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Designing the Metaverse from a Collection of Smaller Metaverses
For the design engineer, the metaverse can integrate multiple technology standards and development tools.
November 9, 2022
4 Min Read
Image courtesy of Alamy
Jeff Harris, VP of portfolio and corporate marketing, Keysight Technologies
From its first description by Neil Stevenson in his 1992 novel Snow Crash, design engineers in high-tech circles have speculated about the futuristic concept of a metaverse.
As the vision has evolved, the metaverse has found its way into gaming through virtual reality (VR) environments with augmented reality (AR) spaces allowing users to toggle between the digital and physical worlds. It is also finding its way into commerce, both inside and outside of gaming, as many companies are designing new infrastructure to support these virtual settings that offer high-definition VR and AR simulations of physical reality. However, unifying them into a singular metaverse experience has some complicated design challenges.
Put simply, every metaverse will have to be stitched together from a collection of smaller metaverses that integrate multiple technology standards and development tools. For instance, just the wireless world alone must address such diverse standards as 6G, 5G, 4G, and 3G, plus all the versions of Wi-Fi, Bluetooth, and NFC. Then there is a need to incorporate every data I/O interface such as USB and Ethernet while addressing multiple-input multiple-output (MIMO) wireless devices. Suddenly, the engineering design becomes exponentially more difficult to test because there are so many integrated components.
A Unified Metaverse
Although a metaverse for engineers may incorporate multiple communications standards, unifying them into one design and development environment makes the complete rendering too intricate to test and validate each piece. We cannot just snap our fingers to produce a full-blown, Hollywood-style simulation wherein everything is represented accurately as the extended design framework becomes more unwieldy.
Picture a simple example of walking alongside a street in the metaverse. We would have to address each attribute of the airflows based on the way the wind is blowing and the sun is shining. In turn, those breezes could affect the flight of a passing butterfly. Then if a car passed, it would create a new vortex of passing wind that could further disrupt the butterfly’s flight path.
Solving the problem would require modeling the car and its wind vortex to accurately show the derivative effects on the butterfly. That means we would also have to incorporate specific building blocks to reflect each variable for the prevailing breeze, the butterfly’s path, and the car’s vortex. Each part would need to be modeled independently before bringing the separate pieces together in a collective development environment, like connecting Lego building blocks to test how each variable would influence all the others.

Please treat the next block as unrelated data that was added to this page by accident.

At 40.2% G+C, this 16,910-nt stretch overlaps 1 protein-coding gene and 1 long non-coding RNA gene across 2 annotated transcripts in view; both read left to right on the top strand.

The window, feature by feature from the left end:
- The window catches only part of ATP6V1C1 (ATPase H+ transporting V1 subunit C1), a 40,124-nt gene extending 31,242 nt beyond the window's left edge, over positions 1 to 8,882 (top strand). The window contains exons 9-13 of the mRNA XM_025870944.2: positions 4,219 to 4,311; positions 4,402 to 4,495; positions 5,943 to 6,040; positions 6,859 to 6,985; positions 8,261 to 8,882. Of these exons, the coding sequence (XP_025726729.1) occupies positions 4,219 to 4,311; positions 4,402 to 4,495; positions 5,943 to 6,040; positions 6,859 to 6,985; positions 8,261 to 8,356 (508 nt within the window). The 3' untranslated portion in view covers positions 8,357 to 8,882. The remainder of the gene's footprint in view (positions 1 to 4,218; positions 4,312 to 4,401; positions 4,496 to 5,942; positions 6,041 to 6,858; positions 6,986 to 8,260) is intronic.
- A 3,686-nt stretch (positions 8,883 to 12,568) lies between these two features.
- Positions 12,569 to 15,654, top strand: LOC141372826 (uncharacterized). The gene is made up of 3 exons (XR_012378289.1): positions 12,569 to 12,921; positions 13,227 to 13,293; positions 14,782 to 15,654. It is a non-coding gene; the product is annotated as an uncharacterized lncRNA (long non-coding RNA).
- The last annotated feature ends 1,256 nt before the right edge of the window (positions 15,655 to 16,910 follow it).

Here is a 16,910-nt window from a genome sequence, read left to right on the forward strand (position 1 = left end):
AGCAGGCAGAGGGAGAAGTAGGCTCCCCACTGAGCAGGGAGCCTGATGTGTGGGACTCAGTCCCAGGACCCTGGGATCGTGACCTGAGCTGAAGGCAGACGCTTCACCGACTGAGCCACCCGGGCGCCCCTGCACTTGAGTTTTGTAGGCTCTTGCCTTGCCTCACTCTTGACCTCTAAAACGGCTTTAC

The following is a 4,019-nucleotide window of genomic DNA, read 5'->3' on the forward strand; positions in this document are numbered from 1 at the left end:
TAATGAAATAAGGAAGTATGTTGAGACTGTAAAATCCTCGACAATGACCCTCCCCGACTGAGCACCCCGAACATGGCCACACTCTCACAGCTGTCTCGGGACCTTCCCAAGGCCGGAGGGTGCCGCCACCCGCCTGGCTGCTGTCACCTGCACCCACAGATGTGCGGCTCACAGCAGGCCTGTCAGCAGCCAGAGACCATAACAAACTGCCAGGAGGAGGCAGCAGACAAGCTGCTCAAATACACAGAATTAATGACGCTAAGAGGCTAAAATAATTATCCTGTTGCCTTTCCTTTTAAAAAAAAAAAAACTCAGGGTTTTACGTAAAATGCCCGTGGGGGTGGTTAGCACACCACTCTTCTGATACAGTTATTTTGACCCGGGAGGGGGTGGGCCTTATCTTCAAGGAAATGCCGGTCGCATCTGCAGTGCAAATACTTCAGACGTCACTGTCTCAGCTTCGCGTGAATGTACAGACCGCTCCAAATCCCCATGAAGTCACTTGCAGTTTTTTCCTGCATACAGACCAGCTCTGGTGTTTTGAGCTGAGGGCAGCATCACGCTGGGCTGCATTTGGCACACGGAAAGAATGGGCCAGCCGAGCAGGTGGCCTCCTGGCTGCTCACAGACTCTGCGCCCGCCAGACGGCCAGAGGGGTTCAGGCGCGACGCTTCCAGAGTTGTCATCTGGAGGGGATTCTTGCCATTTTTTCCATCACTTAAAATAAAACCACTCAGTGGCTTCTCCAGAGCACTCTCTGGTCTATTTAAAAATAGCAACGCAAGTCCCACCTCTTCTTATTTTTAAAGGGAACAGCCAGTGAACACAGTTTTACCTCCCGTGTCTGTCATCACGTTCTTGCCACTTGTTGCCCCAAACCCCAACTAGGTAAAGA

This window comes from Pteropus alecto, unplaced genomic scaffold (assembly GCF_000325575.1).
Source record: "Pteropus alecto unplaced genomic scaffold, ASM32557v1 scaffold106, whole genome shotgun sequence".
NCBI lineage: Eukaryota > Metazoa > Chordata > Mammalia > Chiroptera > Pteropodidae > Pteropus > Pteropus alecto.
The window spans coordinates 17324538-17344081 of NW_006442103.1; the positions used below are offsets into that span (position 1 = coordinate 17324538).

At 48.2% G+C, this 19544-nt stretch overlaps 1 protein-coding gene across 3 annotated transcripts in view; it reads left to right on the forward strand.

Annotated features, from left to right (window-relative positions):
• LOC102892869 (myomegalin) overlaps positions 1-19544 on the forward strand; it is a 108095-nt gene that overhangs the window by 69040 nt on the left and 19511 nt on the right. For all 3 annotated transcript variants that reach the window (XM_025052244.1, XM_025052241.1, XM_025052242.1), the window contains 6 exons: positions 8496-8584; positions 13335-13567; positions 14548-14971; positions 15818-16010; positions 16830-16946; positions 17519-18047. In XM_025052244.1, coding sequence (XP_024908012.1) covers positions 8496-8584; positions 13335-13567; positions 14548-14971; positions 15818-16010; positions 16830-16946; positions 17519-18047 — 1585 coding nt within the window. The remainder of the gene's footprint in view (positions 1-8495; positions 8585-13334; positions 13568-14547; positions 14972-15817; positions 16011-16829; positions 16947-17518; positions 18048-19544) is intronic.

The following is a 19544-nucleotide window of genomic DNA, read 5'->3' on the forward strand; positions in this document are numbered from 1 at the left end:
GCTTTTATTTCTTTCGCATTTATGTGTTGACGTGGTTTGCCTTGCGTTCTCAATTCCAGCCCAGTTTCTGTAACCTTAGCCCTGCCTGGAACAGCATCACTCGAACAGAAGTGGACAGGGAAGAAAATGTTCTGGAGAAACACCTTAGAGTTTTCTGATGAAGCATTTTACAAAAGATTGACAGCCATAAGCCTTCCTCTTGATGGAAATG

Bringing Test into the Metaverse
Similarly, developing a new wireless device requires expertise with wireless standards, along with deep knowledge of chipsets for the phone’s design. The question becomes, how should we build a design environment to test this unique device in the metaverse? We cannot just model the wireless piece or the chip piece separately. We need to adjust for the ripple effects of each component on all the others. In the design environment, we must understand the complete environment holistically by first testing each piece incrementally.
Such considerations will become more critical for designing and building intricate electronic technologies such as braking sensors and camera arrays for self-driving cars, or to calculate the multidimensional quantum states necessary for quantum computing. When we bring together such extremely dense technologies, we will need to emulate the effects of temperature on performance, for instance, or the levels of electromagnetic interference in each design component.
The Metaverse Speeds Design Development
Furthermore, due to fierce competition to deliver new products to market, there is no longer enough time to create designs by trial-and-error, either. Market success requires rapid deliveries of products that work perfectly the first time, right out of the box. Each system must be separately tested before integrating all the pieces in a shared design environment to test the various subassemblies together.
The need to build the metaverse by assembling piece parts is not just a matter of idle speculation. The vision for the metaverse is taking shape today and the progression is no longer linear. In one basic example, the sophistication grows exponentially each time we add more antenna inputs and outputs to channels for the transmitters and receivers of radio units.
At some point, design engineers must rely on simulation and automation to test these extended systems because the problem becomes too computationally complicated to be performed manually. That is why every metaverse will have to be assembled from a collection of smaller metaverses, rather than emerging full-blown from its original conception into a complete VR environment.
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